It is time that I admit the truth. In front of my friends and family, I want to share that I have recently indulged in eating salmon. I, who so proudly was vegetarian for years and years, gave in earlier this year at the sight of Emily Mariko’s salmon-rice-kewpie mayo-sriracha dish. For more than half a decade, I had staunchly committed myself to the vegetarian discipline. I’d learned to forget about the taste of Korean BBQ and learned to cook (and like) alternative forms of protein. Zeus’s BLTease in my opinion, was better than whatever turkey ham option they could have offered. And if they ever bring it back (!), it would still be my first choice.
I first became a vegetarian the fall of my high school junior year. We had just started a unit on the anthropocene — the term for the era of human-induced climate change — and I may have been the only kid in my class who didn’t sleep through the documentary. Instead, I sat wide-eyed through it all. Ocean acidification. Deforestation. Animal agriculture. All of it came to a startling endpoint — we were altering our world irreparably. We had known for decades that climate change would affect every human that comes after us. And our supposed leadership wasn’t doing anything about it.
In the midst of learning about my global environment, my sunny hometown turned ashy gray, and I experienced my first canceled class day. Not a snow day or a bomb-threat day, but a smoke day; no school because the amount of smoke in the sky from wildfires had proven to be more hazardous and dangerous than the regularly scheduled Los Angeles smog intake. I was getting the hint pretty loud and clear — our environment just wasn’t doing okay. So I did the only and most impactful thing I thought I could do at that moment — from one day to the next, I became a vegetarian.
Over this year, I’ve slowly started to reflect on my commitment, thinking about how vividly I saw it as a black and white decision. Wrong and right. With no level of nuance to guide me through what was much more systemic, global and beyond my control than I had originally thought. I don’t mean to say that we don’t have any influence, because I do think we have some. I saw how my actions changed the way my family approached different types of food. How we veganized classic Peruvian dishes like lomo saltado and vegeterianized Aji de Gallina. So, even if tiny and seemingly arbitrary, there’s a little influencer in all of us.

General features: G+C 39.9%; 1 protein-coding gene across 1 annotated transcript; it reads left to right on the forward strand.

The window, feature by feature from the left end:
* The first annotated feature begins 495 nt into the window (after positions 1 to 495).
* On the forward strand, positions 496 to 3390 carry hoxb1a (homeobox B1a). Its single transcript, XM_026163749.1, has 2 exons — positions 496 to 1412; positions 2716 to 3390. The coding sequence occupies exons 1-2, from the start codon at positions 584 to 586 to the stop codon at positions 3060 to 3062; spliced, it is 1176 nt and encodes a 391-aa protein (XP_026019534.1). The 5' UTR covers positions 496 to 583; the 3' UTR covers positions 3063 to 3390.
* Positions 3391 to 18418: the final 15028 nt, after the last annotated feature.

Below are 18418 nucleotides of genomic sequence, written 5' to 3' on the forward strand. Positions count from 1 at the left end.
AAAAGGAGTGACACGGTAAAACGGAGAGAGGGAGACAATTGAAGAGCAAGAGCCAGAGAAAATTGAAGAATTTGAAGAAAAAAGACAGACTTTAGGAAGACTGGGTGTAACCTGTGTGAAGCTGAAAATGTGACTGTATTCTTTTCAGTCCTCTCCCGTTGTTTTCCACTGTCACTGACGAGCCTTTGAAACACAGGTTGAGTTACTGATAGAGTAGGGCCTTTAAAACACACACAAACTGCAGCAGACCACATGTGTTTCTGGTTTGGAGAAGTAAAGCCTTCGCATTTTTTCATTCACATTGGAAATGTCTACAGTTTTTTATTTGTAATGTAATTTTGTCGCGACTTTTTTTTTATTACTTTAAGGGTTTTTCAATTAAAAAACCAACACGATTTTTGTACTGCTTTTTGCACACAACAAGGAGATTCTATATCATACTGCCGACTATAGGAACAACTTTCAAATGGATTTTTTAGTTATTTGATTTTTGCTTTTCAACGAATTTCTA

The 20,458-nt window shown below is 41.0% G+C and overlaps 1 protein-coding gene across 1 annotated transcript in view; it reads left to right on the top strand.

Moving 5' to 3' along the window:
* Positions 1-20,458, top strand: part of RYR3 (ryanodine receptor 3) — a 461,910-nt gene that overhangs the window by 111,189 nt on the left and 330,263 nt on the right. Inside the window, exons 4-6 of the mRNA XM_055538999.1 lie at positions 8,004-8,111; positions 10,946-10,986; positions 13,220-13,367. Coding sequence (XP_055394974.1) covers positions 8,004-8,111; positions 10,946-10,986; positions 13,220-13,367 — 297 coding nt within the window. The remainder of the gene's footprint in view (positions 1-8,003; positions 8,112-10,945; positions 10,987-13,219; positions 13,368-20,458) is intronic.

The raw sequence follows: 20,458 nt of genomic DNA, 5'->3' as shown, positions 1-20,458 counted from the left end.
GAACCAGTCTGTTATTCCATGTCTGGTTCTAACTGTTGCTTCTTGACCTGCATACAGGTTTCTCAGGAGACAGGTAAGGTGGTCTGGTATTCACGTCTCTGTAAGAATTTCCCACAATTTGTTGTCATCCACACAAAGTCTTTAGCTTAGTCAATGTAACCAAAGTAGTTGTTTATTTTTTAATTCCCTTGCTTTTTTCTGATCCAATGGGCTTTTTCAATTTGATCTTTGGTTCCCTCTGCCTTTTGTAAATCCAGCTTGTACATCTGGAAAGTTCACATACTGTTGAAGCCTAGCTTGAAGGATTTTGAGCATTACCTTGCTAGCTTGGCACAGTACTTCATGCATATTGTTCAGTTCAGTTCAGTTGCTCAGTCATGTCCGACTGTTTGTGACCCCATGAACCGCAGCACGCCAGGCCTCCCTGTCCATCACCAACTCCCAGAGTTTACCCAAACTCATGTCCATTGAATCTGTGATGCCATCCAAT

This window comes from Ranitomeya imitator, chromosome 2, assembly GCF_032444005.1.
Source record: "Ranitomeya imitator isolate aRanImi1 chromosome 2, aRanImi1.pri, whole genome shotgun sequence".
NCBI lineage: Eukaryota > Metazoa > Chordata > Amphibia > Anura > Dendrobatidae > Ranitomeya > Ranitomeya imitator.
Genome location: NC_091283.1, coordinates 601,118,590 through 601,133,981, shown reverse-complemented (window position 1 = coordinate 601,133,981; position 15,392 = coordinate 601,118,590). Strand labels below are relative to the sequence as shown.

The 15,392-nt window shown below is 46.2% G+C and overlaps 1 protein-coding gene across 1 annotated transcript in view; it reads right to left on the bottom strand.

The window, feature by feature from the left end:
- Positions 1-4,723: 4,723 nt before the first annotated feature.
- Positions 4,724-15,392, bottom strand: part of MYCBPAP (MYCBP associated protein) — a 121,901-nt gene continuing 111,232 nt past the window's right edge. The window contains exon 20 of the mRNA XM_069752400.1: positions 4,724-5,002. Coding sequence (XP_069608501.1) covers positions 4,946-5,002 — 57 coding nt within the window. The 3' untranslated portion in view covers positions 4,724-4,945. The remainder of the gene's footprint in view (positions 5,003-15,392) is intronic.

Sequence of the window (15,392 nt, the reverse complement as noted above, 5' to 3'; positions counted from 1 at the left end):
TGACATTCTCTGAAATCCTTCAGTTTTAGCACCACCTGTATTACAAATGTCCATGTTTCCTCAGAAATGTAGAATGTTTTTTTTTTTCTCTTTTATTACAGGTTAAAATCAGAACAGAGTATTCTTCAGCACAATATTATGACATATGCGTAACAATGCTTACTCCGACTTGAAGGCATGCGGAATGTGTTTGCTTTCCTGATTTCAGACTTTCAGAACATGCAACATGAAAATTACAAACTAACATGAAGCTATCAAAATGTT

But such a change also isn’t easy for everyone — not everyone has the support, opportunity or financial resources to shift their diets in dramatic ways. It’s not an uncommon fact that living and eating sustainably is expensive when it really shouldn’t be. I still think individual action is powerful and essential for the sustainability of a sustainable culture, but there’s no ignoring the fact that systemic action is vital for just survival.
All this to say, my individual action has slightly waned in some ways. My four years learning about the ways in which the world is doomed — and seeing every administration do nothing actionable to help it — has made me reflect. I don’t believe in the moral superiority of veganism or vegetarianism. Behind that often lies ignorance on the consequences of emissions from our favorite healthy foods. There’s emissions in the global transport of fad superfoods. As far as I know, they don’t grow acai, quinoa and avocados near Cornell.
So, I don’t believe that a shift in individual diets is the first way to combat a growing climate crisis. Such change is important — but it misses the forest that’s been on fire for decades in favor of the individual responsibility tree. I still don’t and probably won’t eat red meat or chicken, but I’m more okay with indulging in a little fish. I’m starting to comprehend that the actions we can take extend further than our individual diet.
This isn’t a pass to be a carnivorous fiend, but I think for me, it’s a method of remembering to be mindful about the actions I can take, to think more about the sources of the fruits and vegetables as well as the processes behind the protein that is giving me my energy for the day.
I leaned into the vegetarian and vegan movement, and it taught me more about myself, food and nutrition and creativity than I ever anticipated. While I still believe in the movement, it’s time for me to let the reins go, even if just for a bit. Because life is short and if rich people can fly their planes to and fro, I can have a little salmon in my poke now and then.
I’m not trying to be cynical, even if I think it’s warranted in a world where people in power don’t seem to care enough. My naive high school self with her heart on her sleeve, who used vegetarianism as her sword to proselytize about emissions, acidification and greenhouse gasses to her very confused family, still exists somewhere in me. But I’m also sure she’s grateful I’ve enjoyed some ceviche.
Vanessa Olguín ‘22 (she/her) is a senior in the College of Arts and Sciences. She can be reached at [email protected] Long Story Short runs every other Friday this semester.